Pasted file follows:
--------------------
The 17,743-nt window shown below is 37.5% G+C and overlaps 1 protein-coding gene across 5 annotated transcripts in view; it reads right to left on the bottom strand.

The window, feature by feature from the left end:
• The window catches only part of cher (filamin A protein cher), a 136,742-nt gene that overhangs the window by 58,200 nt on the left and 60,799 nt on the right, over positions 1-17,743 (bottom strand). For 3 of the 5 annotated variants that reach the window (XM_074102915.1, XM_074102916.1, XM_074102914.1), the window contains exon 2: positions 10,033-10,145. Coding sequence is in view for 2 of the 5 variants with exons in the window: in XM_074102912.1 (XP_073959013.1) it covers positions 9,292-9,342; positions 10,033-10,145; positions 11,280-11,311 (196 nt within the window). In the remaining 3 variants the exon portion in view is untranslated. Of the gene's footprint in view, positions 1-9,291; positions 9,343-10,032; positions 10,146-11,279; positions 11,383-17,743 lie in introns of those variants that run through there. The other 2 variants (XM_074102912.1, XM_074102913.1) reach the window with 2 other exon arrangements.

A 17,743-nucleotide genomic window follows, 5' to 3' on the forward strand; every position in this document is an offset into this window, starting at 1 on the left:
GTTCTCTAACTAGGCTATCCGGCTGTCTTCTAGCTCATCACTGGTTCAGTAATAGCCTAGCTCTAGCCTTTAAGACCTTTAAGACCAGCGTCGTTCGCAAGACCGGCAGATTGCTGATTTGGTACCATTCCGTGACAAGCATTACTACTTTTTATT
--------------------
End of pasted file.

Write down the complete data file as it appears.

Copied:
The 17,743-nt window shown below is 37.5% G+C and overlaps 1 protein-coding gene across 5 annotated transcripts in view; it reads right to left on the bottom strand.

The window, feature by feature from the left end:
• The window catches only part of cher (filamin A protein cher), a 136,742-nt gene that overhangs the window by 58,200 nt on the left and 60,799 nt on the right, over positions 1-17,743 (bottom strand). For 3 of the 5 annotated variants that reach the window (XM_074102915.1, XM_074102916.1, XM_074102914.1), the window contains exon 2: positions 10,033-10,145. Coding sequence is in view for 2 of the 5 variants with exons in the window: in XM_074102912.1 (XP_073959013.1) it covers positions 9,292-9,342; positions 10,033-10,145; positions 11,280-11,311 (196 nt within the window). In the remaining 3 variants the exon portion in view is untranslated. Of the gene's footprint in view, positions 1-9,291; positions 9,343-10,032; positions 10,146-11,279; positions 11,383-17,743 lie in introns of those variants that run through there. The other 2 variants (XM_074102912.1, XM_074102913.1) reach the window with 2 other exon arrangements.

A 17,743-nucleotide genomic window follows, 5' to 3' on the forward strand; every position in this document is an offset into this window, starting at 1 on the left:
GTTCTCTAACTAGGCTATCCGGCTGTCTTCTAGCTCATCACTGGTTCAGTAATAGCCTAGCTCTAGCCTTTAAGACCTTTAAGACCAGCGTCGTTCGCAAGACCGGCAGATTGCTGATTTGGTACCATTCCGTGACAAGCATTACTACTTTTTATT